[MUSIC] Hi there, Michael Bovee with
Consumer Recovery Network. And I’m back to talk about Chase
and how to settle your credit card debt, for example,
with Chase Bank, or with a debt collector
working for Chase Bank. So, there’s a post up on my
website, and I’ve probably hit on it somewhere in
some of our videos before. Or in the comments here
on our YouTube channel, that I have always found, and still today find Chase to be
one of the easiest banks. One of the best banks, if you
will, for you to engage in some kind of negotiation dialogue
in order to settle debt for less than what you owe. The reason why I
choose Chase is, because their predictability
over the years. When I was working directly with
Chase to settle debt on behalf of my customers. And coaching people through
the process very actively. In other words,
I was doing that every day. Chase was delivering really
good settlement percentages predictable at 40% or lower,
typically between 25 and 40%. And even today,
we still see that, although, maybe not necessarily
directly with Chase. Sometimes, you have to now
get those lower settlement offers with an agency
that Chase will send your account out to for
collection. When that happens is kind of,
right now it’s in flux. Traditionally big banks like
Chase wait until you have not paid them for
180 days, or six months. When they have to charge off or take an accounting loss for
your debt. That’s when they
would send it out for collection to an agency or
sell it off to a debt buyer. Well, they’re not selling debt. They haven’t been selling
debt for a couple years now, and for the last few years
have still sent out debt to collectors at 180 days. But recently, I’ve seen them and we recorded this video
in January of 2016. They’re starting to send out
to collectors at 120 days of nonpayment. So, when you’re dealing with
a debt collector for Chase or whether you’re dealing
directly with Chase. And their collection or recovery department, your goal
of negotiating a settlement. Is going to be highlighted by
how unaffordable your life is, first and foremost. You will typically when dealing
directly with Chase you’ll be asked some budget
type of questions. Like okay, this is my income,
these are my expenses and a little bit about what’s
going on in your life. That created the hardship that
you are no longer able to keep up on bills like particularly
their credit card debt. You’ll answer those questions
and you need to be prepared for them, because if you look
like somebody that can afford all of your bills. And you’ve left over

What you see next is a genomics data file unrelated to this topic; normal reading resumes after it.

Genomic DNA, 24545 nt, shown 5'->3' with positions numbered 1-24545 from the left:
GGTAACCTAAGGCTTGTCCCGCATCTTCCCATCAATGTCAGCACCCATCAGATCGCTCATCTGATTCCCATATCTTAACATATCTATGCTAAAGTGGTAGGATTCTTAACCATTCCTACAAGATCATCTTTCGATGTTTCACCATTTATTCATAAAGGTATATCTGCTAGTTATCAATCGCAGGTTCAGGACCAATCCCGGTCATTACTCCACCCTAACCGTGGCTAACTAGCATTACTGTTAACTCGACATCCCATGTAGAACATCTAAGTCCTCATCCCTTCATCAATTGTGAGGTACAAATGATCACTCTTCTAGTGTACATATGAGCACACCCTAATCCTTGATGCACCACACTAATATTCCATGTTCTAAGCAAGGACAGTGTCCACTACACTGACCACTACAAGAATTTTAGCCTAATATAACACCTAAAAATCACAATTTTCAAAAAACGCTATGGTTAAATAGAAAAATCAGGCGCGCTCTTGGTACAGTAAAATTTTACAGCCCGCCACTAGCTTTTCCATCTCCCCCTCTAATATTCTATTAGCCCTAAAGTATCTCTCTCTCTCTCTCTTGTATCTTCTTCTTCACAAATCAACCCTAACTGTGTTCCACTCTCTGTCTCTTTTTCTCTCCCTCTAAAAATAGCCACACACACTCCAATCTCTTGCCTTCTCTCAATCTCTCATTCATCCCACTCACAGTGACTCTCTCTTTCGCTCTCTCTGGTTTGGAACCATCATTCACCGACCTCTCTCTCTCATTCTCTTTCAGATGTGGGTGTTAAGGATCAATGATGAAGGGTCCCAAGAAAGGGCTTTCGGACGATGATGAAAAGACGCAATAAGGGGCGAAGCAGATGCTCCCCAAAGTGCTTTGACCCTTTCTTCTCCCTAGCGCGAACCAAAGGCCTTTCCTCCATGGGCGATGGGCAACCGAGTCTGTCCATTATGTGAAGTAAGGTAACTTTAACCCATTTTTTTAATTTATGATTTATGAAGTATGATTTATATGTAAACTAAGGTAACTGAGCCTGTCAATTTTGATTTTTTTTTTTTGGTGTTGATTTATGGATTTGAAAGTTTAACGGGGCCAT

including paying them with a couple hundred
dollars every month. They’re not gonna settle for
the best percentages but when you look like somebody
who had an instance come up. Whether it was medical,
job loss, reduction in hours, or getting overtime all
the time now no overtime. Something like that happens and
your expense exercise, your income and
expense exercise. Yields the fact that hey, you
can’t afford to pay these and you’re offering, say, 30,
35%, 40% of the balance owed. As a one time pay off,
one time settlement and you’re borrowing that money from
a family member or a friend. Something like that. It’s not even your money. Then it’s a much easier
conversation to have but they do go through
that exercise. That’s not always
something that is, the incoming expense exercise
is not something you experience everywhere with all creditors. And it’s not necessary
something you’ll experience on a Chase account with
a debt collector. But, be prepared for it and
have those details ready and in front of you. If you are dealing with a debt
collector for Chase and they start in on these
budget questions. It’s going to follow
pretty much the same outline that I
just gave you but, there are instances where
it’s not even necessary. In fact, the older your debt is,
the more it’s travelled down that whole life cycle of debt or
that collection pipeline. The less likely you are going
to run into those kind of questions. I do fully expect Chase to
start selling debt again. Maybe even later this year,
by the end of this year. Or next, I do expect them to
start placing accounts for legal collection again. They had a huge
problem with that. You might be watching this video
and your debt has been unpaid for so long that you’re part of
this subset of Chase account holders that they’re not trying
to collect on it anymore. Maybe they’ve got
a judgment against you. I’m dealing with people right
now, clients that call in, or customers that call in that
have judgments from Chase in the courts that Chase isn’t even
going to try to collect on them. Because of an agreement or
a consent that they, a consent order that they signed on to
with state attorney generals and a CFPB at a federal level. If you have problems like that, if you’re dealing with Chase
debt that’s really old, say from 2008 to 2014,
2015 some. Post about it in
the comments below and I can help direct you to some
resources that you might want to look into about your
situation and how to resolve it. If you are simply just trying
to settle debt with a debt-buyer that’s bought your debt from
Chase years ago when they were still selling them, everything
I’ve talked about applies. If you have any questions about
dealing with negotiations and settling with Chase or a Chase debt collector at all,
post them in the comments below. I offer my feedback for free on
the channel and you can also reach me through the hotline
you see on the screen. I’m option 2. See you on the next video. [MUSIC]